Generic Name: mercaptopurine (Oral route)
Medically reviewed by Drugs.com. Last updated on May 27, 2019.
Commonly used brand name(s)
In the U.S.
Available Dosage Forms:
Therapeutic Class: Antineoplastic Agent
Pharmacologic Class: Antimetabolite
Uses for Purinethol
Mercaptopurine (6-MP) belongs to the group of medicines known as antimetabolites. It is used in combination with other medicines as maintenance treatment of acute lymphoblastic leukemia.
Mercaptopurine interferes with the growth of cancer cells, which are eventually destroyed. Since the growth of normal cells may also be affected by this medicine, other unwanted effects will also occur. Some of these may be serious and must be reported to your doctor.
This medicine is available only with your doctor's prescription.
Before using Purinethol
Appropriate studies have not been performed on the relationship of age to the effects of mercaptopurine in the pediatric population. Safety and efficacy have not been established. The oral liquid may cause hypoglycemia (low blood sugar) in children younger than 6 years of age or with a low body mass index.
Appropriate studies performed to date have not demonstrated geriatric-specific problems that would limit the usefulness of mercaptopurine in the elderly. However, elderly patients are more likely to have age-related kidney or liver problems, which may require caution and an adjustment in the dose for patients receiving mercaptopurine.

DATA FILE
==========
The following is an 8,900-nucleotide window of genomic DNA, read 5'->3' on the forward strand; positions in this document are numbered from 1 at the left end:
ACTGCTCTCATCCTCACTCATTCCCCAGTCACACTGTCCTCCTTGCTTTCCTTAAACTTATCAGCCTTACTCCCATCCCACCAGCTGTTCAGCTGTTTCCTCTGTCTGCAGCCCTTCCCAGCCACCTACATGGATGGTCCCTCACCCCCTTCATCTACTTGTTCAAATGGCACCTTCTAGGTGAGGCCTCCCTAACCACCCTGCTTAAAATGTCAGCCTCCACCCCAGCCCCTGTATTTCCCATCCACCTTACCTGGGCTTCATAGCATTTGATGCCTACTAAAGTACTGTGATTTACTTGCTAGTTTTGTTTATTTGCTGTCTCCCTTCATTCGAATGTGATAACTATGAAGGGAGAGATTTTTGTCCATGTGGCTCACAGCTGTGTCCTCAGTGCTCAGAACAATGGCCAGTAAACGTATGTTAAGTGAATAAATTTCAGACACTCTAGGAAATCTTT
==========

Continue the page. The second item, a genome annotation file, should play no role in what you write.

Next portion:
|All Trimesters||D||Studies in pregnant women have demonstrated a risk to the fetus. However, the benefits of therapy in a life threatening situation or a serious disease, may outweigh the potential risk.|
Interactions with medicines
Using this medicine with any of the following medicines is not recommended. Your doctor may decide not to treat you with this medication or change some of the other medicines you take.
- Measles Virus Vaccine, Live
- Mumps Virus Vaccine, Live
- Rotavirus Vaccine, Live
- Rubella Virus Vaccine, Live
- Varicella Virus Vaccine, Live
- Zoster Vaccine, Live
- Adenovirus Vaccine
- Bacillus of Calmette and Guerin Vaccine, Live
- Black Cohosh
- Cholera Vaccine, Live
- Dengue Tetravalent Vaccine, Live
- Doxorubicin Hydrochloride Liposome
- Enalapril Maleate
- Influenza Virus Vaccine, Live
- Mycophenolic Acid
- Poliovirus Vaccine, Live
- Smallpox Vaccine
- Typhoid Vaccine
- Yellow Fever Vaccine
Interactions with food/tobacco/alcohol
Other medical problems
- Anemia or
- Blood or bone marrow problems or
- Bowel problems (eg, nausea, vomiting, diarrhea) or
- Gout or
- Leukopenia (low white blood cells) or
- Liver disease or